Queen Elizabeth by Jacob Abbott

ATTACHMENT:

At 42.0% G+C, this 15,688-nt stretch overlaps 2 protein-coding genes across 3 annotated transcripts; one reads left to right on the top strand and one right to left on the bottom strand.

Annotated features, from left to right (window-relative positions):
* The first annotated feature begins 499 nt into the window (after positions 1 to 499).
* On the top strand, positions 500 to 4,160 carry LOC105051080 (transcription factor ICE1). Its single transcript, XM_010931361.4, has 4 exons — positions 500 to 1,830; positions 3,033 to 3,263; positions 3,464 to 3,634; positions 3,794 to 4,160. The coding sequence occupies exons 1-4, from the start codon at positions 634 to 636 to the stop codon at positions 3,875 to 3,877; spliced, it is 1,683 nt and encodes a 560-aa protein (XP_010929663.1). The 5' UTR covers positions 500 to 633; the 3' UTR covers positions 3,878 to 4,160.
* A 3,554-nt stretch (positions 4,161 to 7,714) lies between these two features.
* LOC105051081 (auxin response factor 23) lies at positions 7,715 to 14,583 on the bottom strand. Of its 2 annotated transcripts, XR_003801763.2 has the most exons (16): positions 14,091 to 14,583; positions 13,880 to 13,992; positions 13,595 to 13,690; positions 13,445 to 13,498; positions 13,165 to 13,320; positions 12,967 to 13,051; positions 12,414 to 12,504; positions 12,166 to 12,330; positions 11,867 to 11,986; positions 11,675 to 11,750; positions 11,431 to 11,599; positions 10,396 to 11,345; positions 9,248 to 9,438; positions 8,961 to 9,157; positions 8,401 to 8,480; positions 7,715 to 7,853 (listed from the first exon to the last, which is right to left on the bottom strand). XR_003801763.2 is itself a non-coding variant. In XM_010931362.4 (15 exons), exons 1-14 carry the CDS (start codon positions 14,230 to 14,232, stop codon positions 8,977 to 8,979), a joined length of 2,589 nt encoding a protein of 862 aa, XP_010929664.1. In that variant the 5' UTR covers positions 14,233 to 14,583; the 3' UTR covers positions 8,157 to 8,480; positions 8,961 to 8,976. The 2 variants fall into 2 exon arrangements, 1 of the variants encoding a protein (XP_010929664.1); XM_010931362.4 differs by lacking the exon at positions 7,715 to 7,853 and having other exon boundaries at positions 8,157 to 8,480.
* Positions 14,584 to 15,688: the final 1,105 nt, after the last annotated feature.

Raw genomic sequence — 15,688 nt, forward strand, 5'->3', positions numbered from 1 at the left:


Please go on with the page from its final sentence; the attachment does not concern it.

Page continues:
Queen Elizabeth by Jacob Abbott 2389